The massive forest fires in South America
They were all over the news in August and September: the massive forest fires in South America. Thousands of hectares burned down and many precious natural areas were destroyed. In this disastrous and dangerous environment, hundreds of people worked around the clock to stop the fires. How did they cope in these incredibly difficult circumstances?
We interviewed Celso Muxfeldt, president of the farmers' association of Agua Dulce Agricultural and Livestock (APAD) in Paraguay. He tells his story from that intense and stressful time and explains why he is so closely connected with nature as a meat producer.
A great fire is coming
Celso: "It all started in the beginning of August. We received a call from our Bolivian neighbours, with whom we have good connections. They alarmed us that a great fire was coming and asked for help. We were also warned to prepare ourselves, because the fire was going to reach Paraguay.
© APAD Paraguay
That was when we called our network to get together and come to the border. With about twenty people we tried to stop the fire at the border line. First, we started clearing a twenty kilometre stretch barrier. However, the fire came on very quickly and heavily; because the line we vacated went from east to west and there was a northern wind, we could not stop the flames. Then, we asked for help from the SEN (National Emergency Secretariat), the military corps and the firefighters. We did all we could to work according to the techniques indicated to us by the firefighters. But despite all efforts, the first days we did not see any results.
© APAD Paraguay
Lack of coordination
The fire was of proportions we could not attack, so we asked other institutions for help. The SEN provided airplanes and helicopters and WWF assisted us with satellite images, wind direction, weather reports and equipment. Our biggest problem, however, appeared to be the lack of coordination. We therefore got help from USAID and some forest technicians who organised the emergency committee well. Thanks to the Emergency Operational Centre (COE) and the government there was coordinated work between aviation, volunteer firefighters and farmers.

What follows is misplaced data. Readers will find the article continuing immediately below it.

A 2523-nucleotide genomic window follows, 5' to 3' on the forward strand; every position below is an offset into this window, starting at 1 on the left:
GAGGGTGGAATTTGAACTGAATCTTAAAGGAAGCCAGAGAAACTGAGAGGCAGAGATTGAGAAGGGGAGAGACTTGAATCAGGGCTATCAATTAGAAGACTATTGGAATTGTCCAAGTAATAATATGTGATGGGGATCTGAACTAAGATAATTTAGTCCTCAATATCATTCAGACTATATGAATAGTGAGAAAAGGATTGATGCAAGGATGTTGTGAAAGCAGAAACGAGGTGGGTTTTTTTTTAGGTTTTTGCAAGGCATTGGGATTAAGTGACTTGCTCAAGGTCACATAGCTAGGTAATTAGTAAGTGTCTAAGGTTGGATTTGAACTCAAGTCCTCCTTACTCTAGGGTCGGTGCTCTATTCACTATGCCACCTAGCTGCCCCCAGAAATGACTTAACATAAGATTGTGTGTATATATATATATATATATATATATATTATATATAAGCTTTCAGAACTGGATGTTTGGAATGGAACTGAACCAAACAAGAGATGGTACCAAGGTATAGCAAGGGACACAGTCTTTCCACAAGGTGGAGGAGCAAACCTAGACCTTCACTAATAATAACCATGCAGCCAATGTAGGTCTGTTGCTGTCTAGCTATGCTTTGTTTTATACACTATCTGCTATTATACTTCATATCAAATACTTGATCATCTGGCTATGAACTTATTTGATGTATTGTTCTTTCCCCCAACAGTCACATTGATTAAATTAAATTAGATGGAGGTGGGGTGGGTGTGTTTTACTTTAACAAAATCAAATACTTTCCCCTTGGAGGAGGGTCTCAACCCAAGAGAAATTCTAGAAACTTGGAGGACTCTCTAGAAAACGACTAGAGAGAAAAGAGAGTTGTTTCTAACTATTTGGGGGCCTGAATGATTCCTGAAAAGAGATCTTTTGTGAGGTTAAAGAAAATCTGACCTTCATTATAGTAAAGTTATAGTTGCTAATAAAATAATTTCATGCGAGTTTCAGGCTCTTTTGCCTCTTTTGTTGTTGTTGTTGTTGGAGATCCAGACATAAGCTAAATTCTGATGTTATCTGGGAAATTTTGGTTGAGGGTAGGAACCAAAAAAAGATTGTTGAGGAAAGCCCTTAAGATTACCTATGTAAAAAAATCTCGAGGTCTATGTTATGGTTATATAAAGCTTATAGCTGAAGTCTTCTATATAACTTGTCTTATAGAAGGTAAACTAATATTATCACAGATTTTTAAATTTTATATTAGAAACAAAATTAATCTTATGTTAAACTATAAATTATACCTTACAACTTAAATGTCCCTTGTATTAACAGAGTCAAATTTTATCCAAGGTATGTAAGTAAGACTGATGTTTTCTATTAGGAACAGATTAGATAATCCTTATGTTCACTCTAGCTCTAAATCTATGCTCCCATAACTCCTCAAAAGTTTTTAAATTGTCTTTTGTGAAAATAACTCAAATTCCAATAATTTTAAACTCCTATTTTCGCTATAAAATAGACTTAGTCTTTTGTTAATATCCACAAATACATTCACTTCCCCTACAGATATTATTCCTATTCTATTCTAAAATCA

Airplanes, trucks and firebreaks
All of us also received training in the techniques to use, according to each place. For example: how do you cease fires in a forest you cannot enter? First, the airplane was repressing the flames in the forest while we drove in the field with fire trucks. Then, the firemen and our people followed with backpacks, water and shovels to extinguish the fires on the pastures. We also learned how to use a firebreak, in this case running from north to south instead of east to west. With the corresponding authorisation of the COE and the government institutions we enlarged a road. We did 13 kilometres in Bolivia as well, with permission of their government.
© APAD Paraguay
What was left was saved
Once we started working in coordination, we began to see success, and the motivation of everyone involved grew. What was left, was saved. Thanks to training and support, we were able to contain the situation, saving more than 20 ranches and more than 200,000 hectares of forests, schools and small towns. During a regional congress last week, firefighters, military corps and APAD were honoured for the work we did together. We are very proud of what we have saved.
© APAD Paraguay